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Exhibition: V&A shows how tropical architects localised modernism

Pamela Buxton

Western modernism came to colonial West Africa and India, but with independence they made it their own. Tropical Modernism: Architecture and Independence follows the story

Film still of Mfantsipim School, Cape Coast, by Fry, Drew & Partners.
Film still of Mfantsipim School, Cape Coast, by Fry, Drew & Partners. Credit: Victoria and Albert Museum, London

For many reasons, it’s a pertinent moment for the V&A to tackle tropical modernism, the subject of a new exhibition opening on 2 March. Architecture’s intersection with colonialism and independence in West Africa and India in the mid-20th century would make for rich material at any time, but all the more so at a point when many institutions, says curator Christopher Turner, are seeking ‘to decolonise themselves, reckoning with their imperial past and its racial assumptions’. 

Tropical modernism’s built heritage is increasingly under threat, especially in India, where several key pre-and post independence modernist buildings face uncertain fates. Time was also running out to record, first hand, the experiences of surviving architects from those times, as the exhibition has done.  And at a point of climate crisis, might tropical modernism be a useful reference point for those seeking more sustainable design approaches?

Tropical Modernism: Architecture and Independence tells the story of the spread of the style in West Africa and India in the context of the anti-colonial struggle of the time.  The exhibition considers its role, first in the service of colonial regimes, and later as a form of expression for newly independent countries post-decolonisation. Along the way, it explores how it was shaped first by Europeans such as British architects Maxwell Fry and Jane Drew, who had worked in the former Gold Coast (now Ghana) since 1945, adapting modernist principles to the tropical climate but with little attempt to engage with indigenous architectures.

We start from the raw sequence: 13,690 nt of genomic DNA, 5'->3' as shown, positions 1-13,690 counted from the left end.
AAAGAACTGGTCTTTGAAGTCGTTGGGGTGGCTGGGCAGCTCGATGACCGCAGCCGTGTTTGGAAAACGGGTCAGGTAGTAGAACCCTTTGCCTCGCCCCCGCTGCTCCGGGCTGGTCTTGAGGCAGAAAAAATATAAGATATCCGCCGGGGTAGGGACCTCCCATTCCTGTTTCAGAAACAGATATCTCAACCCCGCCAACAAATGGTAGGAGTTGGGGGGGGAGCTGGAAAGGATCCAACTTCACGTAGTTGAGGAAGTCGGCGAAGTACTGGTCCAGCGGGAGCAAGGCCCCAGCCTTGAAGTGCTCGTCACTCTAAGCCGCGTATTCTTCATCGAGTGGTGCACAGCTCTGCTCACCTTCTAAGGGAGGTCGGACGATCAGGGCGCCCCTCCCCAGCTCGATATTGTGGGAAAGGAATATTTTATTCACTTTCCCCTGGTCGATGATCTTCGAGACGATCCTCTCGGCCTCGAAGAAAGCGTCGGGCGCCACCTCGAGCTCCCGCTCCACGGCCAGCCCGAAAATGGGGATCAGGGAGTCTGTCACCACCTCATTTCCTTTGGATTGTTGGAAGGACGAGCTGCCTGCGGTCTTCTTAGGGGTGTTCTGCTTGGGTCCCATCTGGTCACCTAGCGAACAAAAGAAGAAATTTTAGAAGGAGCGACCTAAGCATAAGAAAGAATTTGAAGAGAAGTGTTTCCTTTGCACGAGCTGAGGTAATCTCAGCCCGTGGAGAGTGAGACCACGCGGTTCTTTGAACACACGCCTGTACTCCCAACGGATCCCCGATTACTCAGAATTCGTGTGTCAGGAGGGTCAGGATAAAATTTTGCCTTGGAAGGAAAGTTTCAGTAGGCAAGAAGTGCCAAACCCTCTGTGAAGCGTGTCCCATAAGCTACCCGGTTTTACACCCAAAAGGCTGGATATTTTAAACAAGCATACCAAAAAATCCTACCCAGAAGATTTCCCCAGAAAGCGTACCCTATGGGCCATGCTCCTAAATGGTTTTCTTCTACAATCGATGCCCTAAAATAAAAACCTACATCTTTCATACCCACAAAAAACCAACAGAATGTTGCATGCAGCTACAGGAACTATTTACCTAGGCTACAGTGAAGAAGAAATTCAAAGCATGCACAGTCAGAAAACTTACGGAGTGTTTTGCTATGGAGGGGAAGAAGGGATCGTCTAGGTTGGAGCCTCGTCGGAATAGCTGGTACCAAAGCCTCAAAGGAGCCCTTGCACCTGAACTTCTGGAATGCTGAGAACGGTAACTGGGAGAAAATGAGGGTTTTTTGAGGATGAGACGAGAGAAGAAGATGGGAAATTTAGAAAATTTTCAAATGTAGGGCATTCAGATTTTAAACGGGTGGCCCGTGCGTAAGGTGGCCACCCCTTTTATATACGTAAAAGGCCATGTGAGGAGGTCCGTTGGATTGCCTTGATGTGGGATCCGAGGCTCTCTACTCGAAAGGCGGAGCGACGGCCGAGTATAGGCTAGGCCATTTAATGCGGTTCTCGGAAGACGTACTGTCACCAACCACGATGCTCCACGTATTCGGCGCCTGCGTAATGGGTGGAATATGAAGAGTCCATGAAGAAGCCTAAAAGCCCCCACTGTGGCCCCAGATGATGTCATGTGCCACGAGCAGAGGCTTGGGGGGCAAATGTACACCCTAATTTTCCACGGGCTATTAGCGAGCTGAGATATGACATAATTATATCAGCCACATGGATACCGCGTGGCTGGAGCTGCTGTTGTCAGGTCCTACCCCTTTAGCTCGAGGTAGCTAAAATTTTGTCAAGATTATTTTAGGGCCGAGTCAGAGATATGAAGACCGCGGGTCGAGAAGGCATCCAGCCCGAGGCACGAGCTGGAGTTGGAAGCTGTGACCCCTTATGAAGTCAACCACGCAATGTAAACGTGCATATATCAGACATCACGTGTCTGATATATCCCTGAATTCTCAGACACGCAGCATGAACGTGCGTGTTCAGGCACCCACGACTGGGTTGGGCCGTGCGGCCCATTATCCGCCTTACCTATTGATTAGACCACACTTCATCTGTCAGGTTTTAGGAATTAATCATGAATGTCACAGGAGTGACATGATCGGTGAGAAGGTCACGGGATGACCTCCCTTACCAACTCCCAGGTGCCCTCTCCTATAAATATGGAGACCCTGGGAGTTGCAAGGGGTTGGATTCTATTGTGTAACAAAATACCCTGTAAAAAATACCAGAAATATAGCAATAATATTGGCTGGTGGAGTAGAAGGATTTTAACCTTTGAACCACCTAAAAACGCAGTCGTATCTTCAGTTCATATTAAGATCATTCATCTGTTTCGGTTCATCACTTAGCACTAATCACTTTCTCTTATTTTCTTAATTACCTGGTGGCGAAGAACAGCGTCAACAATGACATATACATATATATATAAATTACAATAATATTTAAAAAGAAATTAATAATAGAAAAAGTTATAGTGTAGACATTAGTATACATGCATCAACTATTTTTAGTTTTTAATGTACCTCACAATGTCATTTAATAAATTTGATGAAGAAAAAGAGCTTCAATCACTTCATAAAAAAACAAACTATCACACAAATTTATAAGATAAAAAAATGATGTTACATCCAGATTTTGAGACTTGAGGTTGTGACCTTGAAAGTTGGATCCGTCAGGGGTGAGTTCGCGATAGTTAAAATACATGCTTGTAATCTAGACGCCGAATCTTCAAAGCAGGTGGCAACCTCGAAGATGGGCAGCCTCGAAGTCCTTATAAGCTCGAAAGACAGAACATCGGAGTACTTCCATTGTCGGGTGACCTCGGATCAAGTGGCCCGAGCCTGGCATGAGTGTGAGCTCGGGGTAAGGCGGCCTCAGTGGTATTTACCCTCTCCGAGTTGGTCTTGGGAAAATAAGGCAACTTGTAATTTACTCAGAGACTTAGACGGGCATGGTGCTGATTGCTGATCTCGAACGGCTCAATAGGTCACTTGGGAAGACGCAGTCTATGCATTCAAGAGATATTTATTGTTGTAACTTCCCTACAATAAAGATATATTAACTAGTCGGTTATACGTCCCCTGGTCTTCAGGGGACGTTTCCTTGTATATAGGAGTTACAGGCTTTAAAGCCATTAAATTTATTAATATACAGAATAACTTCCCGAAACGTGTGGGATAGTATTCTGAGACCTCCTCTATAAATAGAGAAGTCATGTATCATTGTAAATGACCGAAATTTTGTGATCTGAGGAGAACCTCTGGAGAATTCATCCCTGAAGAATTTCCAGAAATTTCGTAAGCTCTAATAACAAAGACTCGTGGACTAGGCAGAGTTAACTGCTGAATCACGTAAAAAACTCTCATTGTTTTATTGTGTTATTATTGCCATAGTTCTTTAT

The exhibition then looks at how the style was appropriated by West African and Indian architects, and evolved into more regional manifestations.


Shop assistant from Sick-Hagemeyer store posing in front of the United Trading Company headquarters, Accra 1971.
Shop assistant from Sick-Hagemeyer store posing in front of the United Trading Company headquarters, Accra 1971. Credit: James Barnor. Courtesy of Galerie Clémentine de la Féronnière

How did tropical modernism offer expression both to colonial and post-colonial regimes? According to Turner, it survived the transition because it was seen as ‘international and neutral, especially when compared to earlier colonial architecture’, and was free of religious or ethnic baggage. As a result, key protagonists such as prime ministers Jawaharlal Nehru in India and Kwame Nkrumah in Ghana adopted it as a key tool of nation building. 

‘They saw it as progressive, scientific and optimistic, a style appropriate to their particular brands of socialism,’ said Turner.

Nkrumah invited Ghanaian architect Victor Adegbite to return from the US to help build a new future for the country after independence in 1957. His projects included Black Star Square, a parade ground in Accra on the former colonial playing fields, commissioned to celebrate independence. A new law ensured all major construction projects were led by Ghanaian architects.